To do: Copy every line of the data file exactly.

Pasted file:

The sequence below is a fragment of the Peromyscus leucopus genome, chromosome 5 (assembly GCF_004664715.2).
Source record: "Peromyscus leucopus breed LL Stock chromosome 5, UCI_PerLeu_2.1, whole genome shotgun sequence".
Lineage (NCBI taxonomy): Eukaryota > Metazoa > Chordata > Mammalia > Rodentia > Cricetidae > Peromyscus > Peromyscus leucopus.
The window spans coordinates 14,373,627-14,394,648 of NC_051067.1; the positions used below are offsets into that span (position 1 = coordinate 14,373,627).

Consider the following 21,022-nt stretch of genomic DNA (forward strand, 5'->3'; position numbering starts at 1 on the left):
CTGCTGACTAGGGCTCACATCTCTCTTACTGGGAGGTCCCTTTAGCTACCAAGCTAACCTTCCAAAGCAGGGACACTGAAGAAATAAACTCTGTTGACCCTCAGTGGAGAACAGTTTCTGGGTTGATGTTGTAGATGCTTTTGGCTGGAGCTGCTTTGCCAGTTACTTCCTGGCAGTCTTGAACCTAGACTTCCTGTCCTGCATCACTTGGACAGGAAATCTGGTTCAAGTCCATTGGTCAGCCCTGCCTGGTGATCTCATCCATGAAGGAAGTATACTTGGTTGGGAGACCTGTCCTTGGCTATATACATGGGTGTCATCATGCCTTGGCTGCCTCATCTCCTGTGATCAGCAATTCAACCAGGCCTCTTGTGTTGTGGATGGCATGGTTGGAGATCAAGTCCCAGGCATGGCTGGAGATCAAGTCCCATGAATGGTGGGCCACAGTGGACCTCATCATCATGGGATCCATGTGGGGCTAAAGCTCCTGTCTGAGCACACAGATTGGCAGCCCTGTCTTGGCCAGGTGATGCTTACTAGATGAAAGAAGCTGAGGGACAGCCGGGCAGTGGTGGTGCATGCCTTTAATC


The sequence below is a fragment of the Peromyscus leucopus genome, chromosome 5 (assembly GCF_004664715.2).
Source record: "Peromyscus leucopus breed LL Stock chromosome 5, UCI_PerLeu_2.1, whole genome shotgun sequence".
Lineage (NCBI taxonomy): Eukaryota > Metazoa > Chordata > Mammalia > Rodentia > Cricetidae > Peromyscus > Peromyscus leucopus.
The window spans coordinates 14,373,627-14,394,648 of NC_051067.1; the positions used below are offsets into that span (position 1 = coordinate 14,373,627).

Consider the following 21,022-nt stretch of genomic DNA (forward strand, 5'->3'; position numbering starts at 1 on the left):
CTGCTGACTAGGGCTCACATCTCTCTTACTGGGAGGTCCCTTTAGCTACCAAGCTAACCTTCCAAAGCAGGGACACTGAAGAAATAAACTCTGTTGACCCTCAGTGGAGAACAGTTTCTGGGTTGATGTTGTAGATGCTTTTGGCTGGAGCTGCTTTGCCAGTTACTTCCTGGCAGTCTTGAACCTAGACTTCCTGTCCTGCATCACTTGGACAGGAAATCTGGTTCAAGTCCATTGGTCAGCCCTGCCTGGTGATCTCATCCATGAAGGAAGTATACTTGGTTGGGAGACCTGTCCTTGGCTATATACATGGGTGTCATCATGCCTTGGCTGCCTCATCTCCTGTGATCAGCAATTCAACCAGGCCTCTTGTGTTGTGGATGGCATGGTTGGAGATCAAGTCCCAGGCATGGCTGGAGATCAAGTCCCATGAATGGTGGGCCACAGTGGACCTCATCATCATGGGATCCATGTGGGGCTAAAGCTCCTGTCTGAGCACACAGATTGGCAGCCCTGTCTTGGCCAGGTGATGCTTACTAGATGAAAGAAGCTGAGGGACAGCCGGGCAGTGGTGGTGCATGCCTTTAATC